Sun Microsystems Beams Message at Business Managers

SAN FRANCISCO – Sun Microsystems Computer Corp. may finally begin to shine its message on a business audience.
Having built its reputation on powerful workstations for engineers, Sun is now attempting to position itself as a company that solves problems for management. In a $5-million ad campaign that broke last week Sun hopes to compete with the likes of IBM and Hewlett Packard and attract buyers looking for computer systems for their businesses.
It’s not the first time that Sun has turned its attention to the non-technical community. J. Walter Thompson/S.F. won the account with a similar strategy in 1989, but could never get the client to follow through and approve the work.
Anderson & Lembke, which took over the account in 1991, sought to accomplish the same goals as JWT, but had been hampered until now. Peter Mackey, managing director of A&L/S.F., said part of the problem is ‘they didn’t have the products.’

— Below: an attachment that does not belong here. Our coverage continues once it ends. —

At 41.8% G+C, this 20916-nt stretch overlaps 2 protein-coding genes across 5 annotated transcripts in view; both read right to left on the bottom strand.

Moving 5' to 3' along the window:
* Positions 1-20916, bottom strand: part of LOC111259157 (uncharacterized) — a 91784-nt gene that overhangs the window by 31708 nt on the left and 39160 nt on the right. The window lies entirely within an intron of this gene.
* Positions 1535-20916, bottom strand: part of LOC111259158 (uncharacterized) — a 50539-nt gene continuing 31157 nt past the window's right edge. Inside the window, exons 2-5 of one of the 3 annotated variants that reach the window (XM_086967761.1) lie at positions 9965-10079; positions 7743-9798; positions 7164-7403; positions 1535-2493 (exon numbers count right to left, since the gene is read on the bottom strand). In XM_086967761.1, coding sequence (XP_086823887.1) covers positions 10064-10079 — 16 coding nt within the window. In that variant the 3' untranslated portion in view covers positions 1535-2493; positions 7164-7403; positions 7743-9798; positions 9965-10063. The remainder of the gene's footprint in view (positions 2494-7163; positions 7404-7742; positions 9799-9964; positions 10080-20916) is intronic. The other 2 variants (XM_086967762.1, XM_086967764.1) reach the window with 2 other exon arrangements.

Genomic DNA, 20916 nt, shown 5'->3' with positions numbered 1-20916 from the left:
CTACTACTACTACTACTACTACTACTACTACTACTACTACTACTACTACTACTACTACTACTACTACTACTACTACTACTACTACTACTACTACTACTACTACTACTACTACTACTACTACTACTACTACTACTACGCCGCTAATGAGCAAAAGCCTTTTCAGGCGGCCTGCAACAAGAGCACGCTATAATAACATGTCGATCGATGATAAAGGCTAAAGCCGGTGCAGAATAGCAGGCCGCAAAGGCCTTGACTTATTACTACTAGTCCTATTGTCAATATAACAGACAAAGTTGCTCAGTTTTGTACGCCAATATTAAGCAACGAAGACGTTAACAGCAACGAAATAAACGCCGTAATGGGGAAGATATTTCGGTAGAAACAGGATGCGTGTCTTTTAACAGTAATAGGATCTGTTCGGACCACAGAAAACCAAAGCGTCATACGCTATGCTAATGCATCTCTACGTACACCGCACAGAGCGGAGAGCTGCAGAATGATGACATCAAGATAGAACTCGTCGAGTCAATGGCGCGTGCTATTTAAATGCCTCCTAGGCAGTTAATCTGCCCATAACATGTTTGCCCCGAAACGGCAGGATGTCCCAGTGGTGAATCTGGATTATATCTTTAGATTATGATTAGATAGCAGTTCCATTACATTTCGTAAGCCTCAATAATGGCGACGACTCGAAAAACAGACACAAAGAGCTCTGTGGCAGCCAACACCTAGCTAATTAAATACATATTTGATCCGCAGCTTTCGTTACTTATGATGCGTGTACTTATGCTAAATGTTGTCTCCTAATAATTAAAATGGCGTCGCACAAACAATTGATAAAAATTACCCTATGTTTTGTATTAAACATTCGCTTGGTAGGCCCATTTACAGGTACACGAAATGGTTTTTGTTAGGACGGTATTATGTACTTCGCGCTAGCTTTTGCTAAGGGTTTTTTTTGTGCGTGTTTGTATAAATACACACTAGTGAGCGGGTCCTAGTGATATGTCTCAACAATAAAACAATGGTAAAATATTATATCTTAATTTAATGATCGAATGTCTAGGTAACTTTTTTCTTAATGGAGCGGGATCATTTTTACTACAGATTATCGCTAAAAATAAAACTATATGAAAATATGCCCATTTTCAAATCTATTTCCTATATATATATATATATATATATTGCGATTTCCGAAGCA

Sun’s niche has served it well – sales grew to $4.3 billion in the current fiscal year ending June 30, from $3.6 billion in fiscal 1992. But its best hopes for growth lie in the general business market as companies abandon expensive mainframes for the economy of powerful workstations.
Each Sun ad focuses on a single user and tells how the company has helped improve its business. In one, an elderly women with clenched fists is shown kicking a parking ticket on the streets of Chicago. The headline reads: ‘How a new type of computer put a stop to one of Chicago’s favorite sports.’ The copy goes on to tell how the city’s department recouped millions in fines with a Sun system.
Copyright Adweek L.P. (1993)

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